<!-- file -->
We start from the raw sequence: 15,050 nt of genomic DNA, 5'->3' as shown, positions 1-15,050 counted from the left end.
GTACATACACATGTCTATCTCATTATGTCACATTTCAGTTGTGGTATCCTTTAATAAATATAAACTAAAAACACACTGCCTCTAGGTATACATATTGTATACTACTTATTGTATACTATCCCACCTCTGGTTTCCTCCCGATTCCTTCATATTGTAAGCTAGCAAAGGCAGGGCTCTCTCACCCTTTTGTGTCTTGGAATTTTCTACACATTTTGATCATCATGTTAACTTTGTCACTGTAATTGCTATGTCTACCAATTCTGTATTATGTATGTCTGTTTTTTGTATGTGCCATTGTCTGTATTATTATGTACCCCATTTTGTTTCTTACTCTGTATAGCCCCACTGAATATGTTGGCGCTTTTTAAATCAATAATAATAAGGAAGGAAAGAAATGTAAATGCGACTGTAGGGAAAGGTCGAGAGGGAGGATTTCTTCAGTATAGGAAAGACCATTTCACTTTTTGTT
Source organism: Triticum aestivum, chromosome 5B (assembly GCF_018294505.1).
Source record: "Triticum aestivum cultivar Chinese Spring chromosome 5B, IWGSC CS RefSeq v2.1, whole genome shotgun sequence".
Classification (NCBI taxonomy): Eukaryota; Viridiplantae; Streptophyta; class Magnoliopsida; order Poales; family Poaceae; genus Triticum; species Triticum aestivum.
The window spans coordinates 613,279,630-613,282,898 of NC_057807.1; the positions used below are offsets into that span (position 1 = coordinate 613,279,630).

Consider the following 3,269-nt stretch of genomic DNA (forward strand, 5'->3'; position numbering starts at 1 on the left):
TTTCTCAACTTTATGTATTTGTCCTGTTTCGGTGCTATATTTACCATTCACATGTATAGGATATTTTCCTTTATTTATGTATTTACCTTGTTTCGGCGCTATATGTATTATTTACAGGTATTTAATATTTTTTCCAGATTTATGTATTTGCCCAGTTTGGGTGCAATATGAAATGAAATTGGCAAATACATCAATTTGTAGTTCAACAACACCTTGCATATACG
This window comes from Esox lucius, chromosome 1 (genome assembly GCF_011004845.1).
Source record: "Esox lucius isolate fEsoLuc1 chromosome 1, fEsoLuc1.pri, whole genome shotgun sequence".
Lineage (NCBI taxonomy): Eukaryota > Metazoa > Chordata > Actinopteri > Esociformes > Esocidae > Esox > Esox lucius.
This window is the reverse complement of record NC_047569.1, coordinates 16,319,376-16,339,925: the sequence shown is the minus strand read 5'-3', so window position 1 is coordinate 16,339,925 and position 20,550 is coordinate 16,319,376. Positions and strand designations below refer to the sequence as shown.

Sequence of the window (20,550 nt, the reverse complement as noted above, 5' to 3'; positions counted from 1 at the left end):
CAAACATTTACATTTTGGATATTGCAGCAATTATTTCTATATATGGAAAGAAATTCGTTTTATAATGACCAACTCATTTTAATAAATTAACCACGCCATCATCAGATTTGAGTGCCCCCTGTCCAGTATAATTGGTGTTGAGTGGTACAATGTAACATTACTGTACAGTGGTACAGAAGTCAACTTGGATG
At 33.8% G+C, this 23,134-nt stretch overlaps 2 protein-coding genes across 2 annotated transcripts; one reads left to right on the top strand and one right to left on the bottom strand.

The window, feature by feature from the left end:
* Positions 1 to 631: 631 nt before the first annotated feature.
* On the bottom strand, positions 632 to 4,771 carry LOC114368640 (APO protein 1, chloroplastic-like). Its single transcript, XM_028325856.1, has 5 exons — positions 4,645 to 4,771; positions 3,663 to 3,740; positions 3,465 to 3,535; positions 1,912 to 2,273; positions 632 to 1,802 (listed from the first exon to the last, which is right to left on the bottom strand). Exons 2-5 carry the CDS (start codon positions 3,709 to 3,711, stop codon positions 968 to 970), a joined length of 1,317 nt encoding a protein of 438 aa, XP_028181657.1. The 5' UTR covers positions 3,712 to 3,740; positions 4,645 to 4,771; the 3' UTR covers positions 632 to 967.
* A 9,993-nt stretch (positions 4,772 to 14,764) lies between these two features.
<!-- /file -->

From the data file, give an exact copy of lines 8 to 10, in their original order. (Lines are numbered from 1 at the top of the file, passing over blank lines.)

TTTCTCAACTTTATGTATTTGTCCTGTTTCGGTGCTATATTTACCATTCACATGTATAGGATATTTTCCTTTATTTATGTATTTACCTTGTTTCGGCGCTATATGTATTATTTACAGGTATTTAATATTTTTTCCAGATTTATGTATTTGCCCAGTTTGGGTGCAATATGAAATGAAATTGGCAAATACATCAATTTGTAGTTCAACAACACCTTGCATATACG
This window comes from Esox lucius, chromosome 1 (genome assembly GCF_011004845.1).
Source record: "Esox lucius isolate fEsoLuc1 chromosome 1, fEsoLuc1.pri, whole genome shotgun sequence".